fight club :) richard bennett vs various nanogers, on paid peering
richard at bennett.com
Wed Nov 25 00:35:53 CST 2009
Of course, the FCC/FTC could always get involved and mandate full
disclosure and peering neutrality.
That might be fun.
Richard Bennett wrote:
> Speculation about how the money flows is a worthwhile activity.
> Paul Wall wrote:
> On 11/25/09, Richard Bennett <richard at bennett.com> wrote:
> It turns out you can say any damn thing you want about peering since
> nobody has any facts.
> Indeed you can. This is one of things where the people with the hard
> facts aren't talking due to NDA, regard for their pride, or both. In
> the absence of solid data, most journalists (and I use the term
> loosely) take the high road, writing on only what they know about and
> can back up with fact. It is unfortunate that you approach this
> differently, attempting to pass off Bill Norton's blog, itself very
> flawed and comprised of error upon error which he simply refuses to
> acknowledge or correct, as the new gospel.
> You write that "the shift of an enormous amount of Internet traffic
> from transit to paid peering is new, that's what the data in the Arbor
> Networks study shows". Nowhere in the Arbor study is there any
> analysis of where money is passing hands, or any settlement-based vs.
> settlement-free interconnection arrangement. The report is a
> scientific one based upon aggregated netflow/sflow data, which doesn't
> take layers 8 and above into account.
> Also suspiciously absent is any disclosure of employer affiliations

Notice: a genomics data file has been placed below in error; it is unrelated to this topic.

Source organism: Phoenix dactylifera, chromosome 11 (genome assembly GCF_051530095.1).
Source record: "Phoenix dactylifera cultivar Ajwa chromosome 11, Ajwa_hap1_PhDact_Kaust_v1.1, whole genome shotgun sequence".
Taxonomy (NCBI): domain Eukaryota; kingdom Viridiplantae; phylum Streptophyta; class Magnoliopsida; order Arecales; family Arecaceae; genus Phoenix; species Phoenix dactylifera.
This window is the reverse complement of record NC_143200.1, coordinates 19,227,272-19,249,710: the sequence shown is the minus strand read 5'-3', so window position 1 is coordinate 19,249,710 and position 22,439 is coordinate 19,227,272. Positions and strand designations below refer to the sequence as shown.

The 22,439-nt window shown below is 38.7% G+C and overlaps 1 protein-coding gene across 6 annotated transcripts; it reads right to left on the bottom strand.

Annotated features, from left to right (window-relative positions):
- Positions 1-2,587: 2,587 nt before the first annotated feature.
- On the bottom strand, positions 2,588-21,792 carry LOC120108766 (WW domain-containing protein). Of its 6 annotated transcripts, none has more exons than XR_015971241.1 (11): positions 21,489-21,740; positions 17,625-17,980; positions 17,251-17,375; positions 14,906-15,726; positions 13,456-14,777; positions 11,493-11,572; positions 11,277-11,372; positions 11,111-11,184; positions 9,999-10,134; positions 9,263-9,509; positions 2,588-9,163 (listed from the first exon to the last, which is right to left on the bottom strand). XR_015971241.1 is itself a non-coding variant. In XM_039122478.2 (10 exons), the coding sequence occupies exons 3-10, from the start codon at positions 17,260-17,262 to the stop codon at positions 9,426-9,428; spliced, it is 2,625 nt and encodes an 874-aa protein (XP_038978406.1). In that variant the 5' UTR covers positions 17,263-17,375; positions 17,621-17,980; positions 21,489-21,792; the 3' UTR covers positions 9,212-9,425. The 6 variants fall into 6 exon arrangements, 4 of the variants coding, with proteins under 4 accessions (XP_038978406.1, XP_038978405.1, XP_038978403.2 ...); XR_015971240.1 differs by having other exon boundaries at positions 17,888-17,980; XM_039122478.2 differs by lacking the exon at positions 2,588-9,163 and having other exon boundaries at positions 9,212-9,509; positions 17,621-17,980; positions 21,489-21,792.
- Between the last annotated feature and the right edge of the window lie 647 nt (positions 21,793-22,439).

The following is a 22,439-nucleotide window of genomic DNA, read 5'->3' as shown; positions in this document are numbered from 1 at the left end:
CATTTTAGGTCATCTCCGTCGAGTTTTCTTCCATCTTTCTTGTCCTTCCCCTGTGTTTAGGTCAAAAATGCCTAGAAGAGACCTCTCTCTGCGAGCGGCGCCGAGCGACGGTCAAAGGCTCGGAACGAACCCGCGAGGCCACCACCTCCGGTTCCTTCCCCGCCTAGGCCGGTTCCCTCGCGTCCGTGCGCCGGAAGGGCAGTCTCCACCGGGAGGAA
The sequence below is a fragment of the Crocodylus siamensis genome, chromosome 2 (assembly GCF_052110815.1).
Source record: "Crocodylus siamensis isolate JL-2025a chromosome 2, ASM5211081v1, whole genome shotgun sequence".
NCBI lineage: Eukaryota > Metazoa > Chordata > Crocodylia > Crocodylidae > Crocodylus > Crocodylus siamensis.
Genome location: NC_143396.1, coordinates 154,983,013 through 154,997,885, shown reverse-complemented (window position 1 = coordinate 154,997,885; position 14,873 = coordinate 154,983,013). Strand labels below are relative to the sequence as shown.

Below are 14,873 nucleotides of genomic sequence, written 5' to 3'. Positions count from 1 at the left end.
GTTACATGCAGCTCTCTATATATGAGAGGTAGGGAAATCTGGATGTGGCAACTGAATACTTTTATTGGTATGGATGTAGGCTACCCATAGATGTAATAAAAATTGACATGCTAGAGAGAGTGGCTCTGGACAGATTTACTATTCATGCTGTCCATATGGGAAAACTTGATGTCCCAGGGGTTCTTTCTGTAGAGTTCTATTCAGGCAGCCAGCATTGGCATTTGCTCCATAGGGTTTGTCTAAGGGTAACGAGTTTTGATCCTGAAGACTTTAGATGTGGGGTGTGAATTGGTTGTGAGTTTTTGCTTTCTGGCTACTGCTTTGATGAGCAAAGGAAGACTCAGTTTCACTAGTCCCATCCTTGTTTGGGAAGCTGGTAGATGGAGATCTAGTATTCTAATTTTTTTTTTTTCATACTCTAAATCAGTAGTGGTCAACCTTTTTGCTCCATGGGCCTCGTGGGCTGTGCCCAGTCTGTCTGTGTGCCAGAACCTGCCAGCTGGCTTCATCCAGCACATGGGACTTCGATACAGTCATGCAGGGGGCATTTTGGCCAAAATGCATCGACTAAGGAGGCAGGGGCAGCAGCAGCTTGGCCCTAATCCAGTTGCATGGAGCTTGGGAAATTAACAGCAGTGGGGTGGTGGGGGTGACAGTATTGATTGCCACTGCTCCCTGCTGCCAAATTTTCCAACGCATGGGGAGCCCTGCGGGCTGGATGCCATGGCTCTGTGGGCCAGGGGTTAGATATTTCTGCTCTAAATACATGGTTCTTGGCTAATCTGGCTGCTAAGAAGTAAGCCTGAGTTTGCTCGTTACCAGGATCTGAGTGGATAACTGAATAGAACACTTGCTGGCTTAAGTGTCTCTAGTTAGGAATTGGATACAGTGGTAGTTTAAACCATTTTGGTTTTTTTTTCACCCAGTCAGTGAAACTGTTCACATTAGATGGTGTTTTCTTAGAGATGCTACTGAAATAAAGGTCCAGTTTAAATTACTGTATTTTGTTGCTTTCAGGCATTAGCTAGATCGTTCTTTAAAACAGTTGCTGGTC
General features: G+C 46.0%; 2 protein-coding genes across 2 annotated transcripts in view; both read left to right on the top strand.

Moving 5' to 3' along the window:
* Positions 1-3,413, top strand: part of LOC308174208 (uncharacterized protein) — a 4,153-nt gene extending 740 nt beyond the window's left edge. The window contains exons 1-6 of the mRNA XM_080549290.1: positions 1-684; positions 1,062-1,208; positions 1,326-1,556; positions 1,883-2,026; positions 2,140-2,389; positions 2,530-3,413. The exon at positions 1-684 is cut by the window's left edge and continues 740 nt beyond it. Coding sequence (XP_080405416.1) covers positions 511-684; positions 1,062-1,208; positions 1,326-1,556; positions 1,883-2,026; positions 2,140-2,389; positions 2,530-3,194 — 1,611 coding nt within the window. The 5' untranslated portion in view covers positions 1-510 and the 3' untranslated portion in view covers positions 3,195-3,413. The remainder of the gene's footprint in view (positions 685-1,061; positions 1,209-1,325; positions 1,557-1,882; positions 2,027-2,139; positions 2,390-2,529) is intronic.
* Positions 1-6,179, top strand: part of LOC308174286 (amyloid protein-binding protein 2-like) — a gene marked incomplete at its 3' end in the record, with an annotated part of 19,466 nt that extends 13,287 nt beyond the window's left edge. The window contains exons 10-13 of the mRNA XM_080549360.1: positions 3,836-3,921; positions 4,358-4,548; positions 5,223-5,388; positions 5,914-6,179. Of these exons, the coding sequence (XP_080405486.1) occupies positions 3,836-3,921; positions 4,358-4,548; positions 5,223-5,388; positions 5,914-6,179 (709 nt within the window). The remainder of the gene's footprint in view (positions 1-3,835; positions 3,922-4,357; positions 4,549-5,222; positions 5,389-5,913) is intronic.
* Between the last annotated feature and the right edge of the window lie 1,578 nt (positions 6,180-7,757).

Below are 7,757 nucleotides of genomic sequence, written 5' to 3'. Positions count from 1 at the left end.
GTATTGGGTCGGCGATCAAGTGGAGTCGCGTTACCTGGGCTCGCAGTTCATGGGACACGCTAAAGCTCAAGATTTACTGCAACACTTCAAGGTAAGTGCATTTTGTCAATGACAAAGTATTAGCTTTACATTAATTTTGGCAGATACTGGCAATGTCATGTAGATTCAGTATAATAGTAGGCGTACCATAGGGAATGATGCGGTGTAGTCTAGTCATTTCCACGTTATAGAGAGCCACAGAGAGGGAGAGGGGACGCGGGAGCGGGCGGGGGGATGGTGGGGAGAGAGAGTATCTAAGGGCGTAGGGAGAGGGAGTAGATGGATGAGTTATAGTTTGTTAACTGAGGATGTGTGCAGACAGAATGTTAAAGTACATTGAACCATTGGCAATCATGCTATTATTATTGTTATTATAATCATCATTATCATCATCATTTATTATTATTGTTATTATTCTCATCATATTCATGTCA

> and biases. You write that "[you're] opposed to the
> anti-discrimination rule that the FCC is considering". What you
> fail to mention is that you work for the ITIF, a Washington think-tank
> allegedly funded by big cable. Is it really any surprise that you
> want to preserve this revenue stream?
> Likewise, Norton neglects to mention that he works for NuMetra, a
> company going around to content and broadband operators trying to
> pitch a some black box which will enforce last-mile QoS and
> automatically pay the friendly local Internet monopoly/duopoly in
> "settlement" fees *on top* of your regular transit costs. Of course
> he wants Uncle Sam to back off; that's how his employer benefits. It
> is also important to consider Mr. Norton's role in Equinix, where he
> worked in MARKETING, far distanced from the establishment of actual
> peering agreements. The real co-founders were Jay Adelson and Al Avery.
> It is sad to see that Mr. Norton, once a valued member of the
> community, so blatantly favoring the green stuff over fact-checking
> and journalistic integrity. One can only hope Om Malik will carry out
> better due diligence in the future when hiring "industry experts" to
> write for him.
> Drive Slow,
> Paul Wall
> Richard Bennett
> Research Fellow
> Information Technology and Innovation Foundation
> Washington, DC
> 1. mailto:richard at bennett.com
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